Friendly Persuasion—Gary Cooper, Dorothy McGuire, Anthony Perkins, Robert Middleton, Phyllis Love (1956; Dir: William Wyler)
Not much of a western, this slow-moving story of a family of Quakers during the Civil War is set in southern Indiana. The father is Jess Birdwell (Gary Cooper, looking pretty old for the part at 55 but a good actor; even at his age he didn’t want to play the father of grown-up children as he does here). The mother and authority figure is Eliza Birdwell (Dorothy McGuire, effective in an unusually sedate role for her), a frequent preacher in the local Quaker congregation. The Quakers are determined pacifists in a world spinning toward conflict in the Civil War.
“I want you to know, sir, I honor your prejudices–um, uh, convictions.”
Most of the tension, such as there is, comes from the non-conflict between hyper-religious Eliza and slightly more worldly Jess, who likes fast horses and buys a showy (to Eliza) small home organ. Any potential conflict is muted, since it is made clear that the two are united more by their affection for each other, even when arguing, than they are divided by their different interpretations of what their religion requires. The implication is that the two occasionally even, well, you know …. It is a given that their religion sets them apart from their neighbors and is not understood by others.
Meanwhile, their two older children Joshua (Anthony Perkins) and Mattie (Phyllis Love, a weak spot in the cast) are more affected by the Civil War than the parents are—Joshua by the necessity to fight when Confederate raiders under John Hunt Morgan approach, and Mattie because she is romantically attracted to a young local officer (Mark Richman, who seems too old for her even by 19th century standards). Jess confronts violence when a Confederate raider kills his friend (Robert Middleton); he lets the soldier go. Eliza confronts the raiders when they approach the family farm. Jess has to go off to the fighting in search of Joshua eventually. They both come back.
The reticent but sly chemistry between Cooper and McGuire works. The movie seems designed more to be heart-warming than anything else. It was put together from stories by Jessamyn West, who also worked (uncredited) on the screenplay with the director’s brother Robert Wyler. Music is by veteran composer Dimitri Tiomkin, the theme song sung by Pat Boone. It is expertly directed by William Wyler, who would soon make the epics Ben Hur and The Big Country. It also features the most effective cinematic use of a goose in the last 70 years.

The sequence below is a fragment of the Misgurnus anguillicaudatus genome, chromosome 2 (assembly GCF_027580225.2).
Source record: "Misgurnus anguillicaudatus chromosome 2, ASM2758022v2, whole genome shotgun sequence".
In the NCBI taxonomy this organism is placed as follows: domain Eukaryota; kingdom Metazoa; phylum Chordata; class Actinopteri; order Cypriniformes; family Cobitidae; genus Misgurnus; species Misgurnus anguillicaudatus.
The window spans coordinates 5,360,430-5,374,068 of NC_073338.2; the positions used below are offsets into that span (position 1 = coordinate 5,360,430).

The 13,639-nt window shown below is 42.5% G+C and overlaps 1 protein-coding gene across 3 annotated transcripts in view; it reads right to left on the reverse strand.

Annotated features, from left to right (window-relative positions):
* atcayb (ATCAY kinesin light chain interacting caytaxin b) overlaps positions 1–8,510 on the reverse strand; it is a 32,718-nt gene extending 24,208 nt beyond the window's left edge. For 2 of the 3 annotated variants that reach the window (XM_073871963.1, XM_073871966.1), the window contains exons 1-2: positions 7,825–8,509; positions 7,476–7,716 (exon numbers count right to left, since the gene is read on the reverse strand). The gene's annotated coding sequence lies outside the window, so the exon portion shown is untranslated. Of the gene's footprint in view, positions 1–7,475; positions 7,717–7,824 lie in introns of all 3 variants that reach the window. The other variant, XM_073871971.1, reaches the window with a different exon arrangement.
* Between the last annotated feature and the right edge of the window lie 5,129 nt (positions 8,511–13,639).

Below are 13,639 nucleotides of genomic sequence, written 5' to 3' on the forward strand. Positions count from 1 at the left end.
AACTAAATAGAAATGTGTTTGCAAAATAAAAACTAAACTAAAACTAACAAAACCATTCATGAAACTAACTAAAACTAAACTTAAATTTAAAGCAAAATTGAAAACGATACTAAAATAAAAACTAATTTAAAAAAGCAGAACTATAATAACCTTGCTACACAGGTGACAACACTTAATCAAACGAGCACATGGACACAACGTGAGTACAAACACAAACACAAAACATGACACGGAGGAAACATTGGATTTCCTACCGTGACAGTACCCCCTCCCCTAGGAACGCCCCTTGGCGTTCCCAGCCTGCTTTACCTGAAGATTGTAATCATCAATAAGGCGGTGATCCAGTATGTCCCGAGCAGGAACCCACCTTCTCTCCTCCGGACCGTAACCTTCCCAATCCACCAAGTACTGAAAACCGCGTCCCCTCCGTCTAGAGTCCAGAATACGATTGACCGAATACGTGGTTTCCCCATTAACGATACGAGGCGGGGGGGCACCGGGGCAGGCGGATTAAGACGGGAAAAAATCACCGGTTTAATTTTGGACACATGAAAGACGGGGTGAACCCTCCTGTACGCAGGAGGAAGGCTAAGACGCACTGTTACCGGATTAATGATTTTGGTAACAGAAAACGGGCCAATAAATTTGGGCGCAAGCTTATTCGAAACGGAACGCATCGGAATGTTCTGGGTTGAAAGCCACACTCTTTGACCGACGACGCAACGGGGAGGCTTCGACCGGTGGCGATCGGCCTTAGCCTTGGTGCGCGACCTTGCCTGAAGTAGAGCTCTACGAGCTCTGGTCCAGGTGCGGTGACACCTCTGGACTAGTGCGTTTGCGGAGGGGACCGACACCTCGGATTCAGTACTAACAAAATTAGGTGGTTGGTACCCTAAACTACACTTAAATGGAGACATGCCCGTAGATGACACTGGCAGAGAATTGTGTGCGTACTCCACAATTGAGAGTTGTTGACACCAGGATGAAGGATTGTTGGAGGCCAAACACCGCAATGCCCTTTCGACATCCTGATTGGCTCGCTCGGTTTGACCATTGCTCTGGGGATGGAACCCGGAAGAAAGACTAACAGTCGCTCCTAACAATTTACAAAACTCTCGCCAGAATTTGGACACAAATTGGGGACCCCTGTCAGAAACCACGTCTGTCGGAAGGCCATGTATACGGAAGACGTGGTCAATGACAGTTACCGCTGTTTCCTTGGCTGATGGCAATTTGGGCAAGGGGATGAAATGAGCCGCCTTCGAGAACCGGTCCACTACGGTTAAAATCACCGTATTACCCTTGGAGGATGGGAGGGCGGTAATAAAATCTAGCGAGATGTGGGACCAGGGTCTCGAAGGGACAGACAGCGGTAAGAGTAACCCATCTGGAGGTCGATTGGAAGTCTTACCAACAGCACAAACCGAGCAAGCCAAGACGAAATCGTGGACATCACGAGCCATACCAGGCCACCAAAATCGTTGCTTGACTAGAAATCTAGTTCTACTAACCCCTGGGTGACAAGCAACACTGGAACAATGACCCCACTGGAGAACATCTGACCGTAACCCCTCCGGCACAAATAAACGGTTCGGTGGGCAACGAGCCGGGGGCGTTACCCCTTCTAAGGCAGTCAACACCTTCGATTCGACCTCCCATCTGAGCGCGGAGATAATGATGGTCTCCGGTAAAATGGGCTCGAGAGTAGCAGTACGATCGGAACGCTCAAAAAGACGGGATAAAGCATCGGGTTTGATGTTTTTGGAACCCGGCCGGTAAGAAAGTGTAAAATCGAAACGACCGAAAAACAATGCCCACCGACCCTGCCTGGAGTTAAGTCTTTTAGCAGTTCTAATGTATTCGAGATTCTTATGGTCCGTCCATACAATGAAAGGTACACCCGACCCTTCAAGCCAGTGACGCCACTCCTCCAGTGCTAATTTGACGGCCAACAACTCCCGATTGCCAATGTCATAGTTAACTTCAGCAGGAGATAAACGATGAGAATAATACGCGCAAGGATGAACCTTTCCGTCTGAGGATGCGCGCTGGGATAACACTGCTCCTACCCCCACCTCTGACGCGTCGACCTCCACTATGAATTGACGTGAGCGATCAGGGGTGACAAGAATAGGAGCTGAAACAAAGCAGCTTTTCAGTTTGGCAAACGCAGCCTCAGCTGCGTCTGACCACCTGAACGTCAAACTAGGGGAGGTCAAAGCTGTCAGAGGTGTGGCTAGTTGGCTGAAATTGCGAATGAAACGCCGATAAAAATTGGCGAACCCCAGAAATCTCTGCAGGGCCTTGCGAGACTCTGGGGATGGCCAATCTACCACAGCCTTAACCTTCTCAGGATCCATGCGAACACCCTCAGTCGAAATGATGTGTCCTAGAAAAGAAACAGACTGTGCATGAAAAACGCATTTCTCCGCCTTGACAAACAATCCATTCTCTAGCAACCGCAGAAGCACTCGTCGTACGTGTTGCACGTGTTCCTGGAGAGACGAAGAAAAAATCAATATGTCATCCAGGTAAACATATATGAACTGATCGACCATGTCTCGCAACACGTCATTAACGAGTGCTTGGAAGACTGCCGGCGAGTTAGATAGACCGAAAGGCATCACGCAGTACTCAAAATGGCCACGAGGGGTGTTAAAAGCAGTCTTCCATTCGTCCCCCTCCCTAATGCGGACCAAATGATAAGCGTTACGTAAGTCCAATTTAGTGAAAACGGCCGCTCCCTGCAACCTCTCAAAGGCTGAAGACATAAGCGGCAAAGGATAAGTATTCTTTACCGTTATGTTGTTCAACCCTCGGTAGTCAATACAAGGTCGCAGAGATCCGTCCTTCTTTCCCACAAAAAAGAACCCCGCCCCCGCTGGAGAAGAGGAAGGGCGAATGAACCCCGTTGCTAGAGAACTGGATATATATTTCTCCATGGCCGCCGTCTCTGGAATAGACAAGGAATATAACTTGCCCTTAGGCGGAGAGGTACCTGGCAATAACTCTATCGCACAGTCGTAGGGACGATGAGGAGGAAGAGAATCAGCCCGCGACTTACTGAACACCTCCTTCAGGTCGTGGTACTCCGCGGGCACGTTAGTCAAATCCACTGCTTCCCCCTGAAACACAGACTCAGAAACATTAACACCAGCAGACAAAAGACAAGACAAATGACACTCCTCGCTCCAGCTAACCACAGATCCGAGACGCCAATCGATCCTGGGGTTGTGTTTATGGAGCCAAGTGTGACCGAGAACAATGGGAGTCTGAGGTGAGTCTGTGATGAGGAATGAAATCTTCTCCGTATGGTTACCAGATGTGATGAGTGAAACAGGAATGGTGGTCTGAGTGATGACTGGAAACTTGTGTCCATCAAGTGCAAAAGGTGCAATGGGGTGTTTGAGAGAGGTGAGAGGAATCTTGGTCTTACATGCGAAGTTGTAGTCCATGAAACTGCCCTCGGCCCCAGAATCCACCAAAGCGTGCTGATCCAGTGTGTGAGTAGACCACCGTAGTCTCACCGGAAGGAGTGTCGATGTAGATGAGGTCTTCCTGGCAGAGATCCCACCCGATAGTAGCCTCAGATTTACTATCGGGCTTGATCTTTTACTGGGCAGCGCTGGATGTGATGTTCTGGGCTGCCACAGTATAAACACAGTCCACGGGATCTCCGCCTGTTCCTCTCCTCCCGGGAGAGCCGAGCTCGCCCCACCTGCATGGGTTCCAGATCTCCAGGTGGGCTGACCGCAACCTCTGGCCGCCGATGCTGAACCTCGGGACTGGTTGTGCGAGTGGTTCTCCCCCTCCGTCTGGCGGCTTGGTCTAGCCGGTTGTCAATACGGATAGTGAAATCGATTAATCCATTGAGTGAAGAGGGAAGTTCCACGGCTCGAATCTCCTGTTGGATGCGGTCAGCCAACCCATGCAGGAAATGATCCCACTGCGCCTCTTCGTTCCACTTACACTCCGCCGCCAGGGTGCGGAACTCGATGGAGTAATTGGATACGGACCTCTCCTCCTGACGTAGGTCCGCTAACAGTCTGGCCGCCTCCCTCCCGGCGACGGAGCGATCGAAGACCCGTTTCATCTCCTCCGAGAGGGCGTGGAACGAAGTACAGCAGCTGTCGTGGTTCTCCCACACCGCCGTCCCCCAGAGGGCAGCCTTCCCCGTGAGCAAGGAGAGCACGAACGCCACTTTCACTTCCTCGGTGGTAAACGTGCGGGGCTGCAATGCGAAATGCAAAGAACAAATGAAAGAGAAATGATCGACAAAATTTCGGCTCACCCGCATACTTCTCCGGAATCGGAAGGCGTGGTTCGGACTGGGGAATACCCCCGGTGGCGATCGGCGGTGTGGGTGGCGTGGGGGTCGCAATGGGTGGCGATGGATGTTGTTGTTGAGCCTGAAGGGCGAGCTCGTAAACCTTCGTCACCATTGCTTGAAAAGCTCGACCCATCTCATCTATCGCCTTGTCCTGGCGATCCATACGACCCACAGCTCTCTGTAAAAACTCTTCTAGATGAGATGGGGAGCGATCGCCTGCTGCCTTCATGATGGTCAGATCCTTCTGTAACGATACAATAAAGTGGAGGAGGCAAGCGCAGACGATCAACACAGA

Modern audiences may have forgotten what an effective character actor Robert Middleton was. He was always reliably good (see him in a small part in The Law and Jake Wade and in Big Hand for the Little Lady, for example), and he’s excellent here.
The film was nominated for Best Picture, Best Directing, Best Supporting Actor, Best Sound Recording and Best Song Oscars. This movie is still surprisingly effective at what it’s trying to do. It’s said to have been the favorite film of Ronald Reagan. In clear and beautiful color if you’re watching a good print or decent DVD transfer. 137 minutes long.
The marketing of this movie overseas clearly rested more on Cooper’s image from prior films than it did on the pacifist plot of the actual movie. For another story about Quakers on the frontier, see them trying to convert John Wayne in 1947’s Angel and the Badman.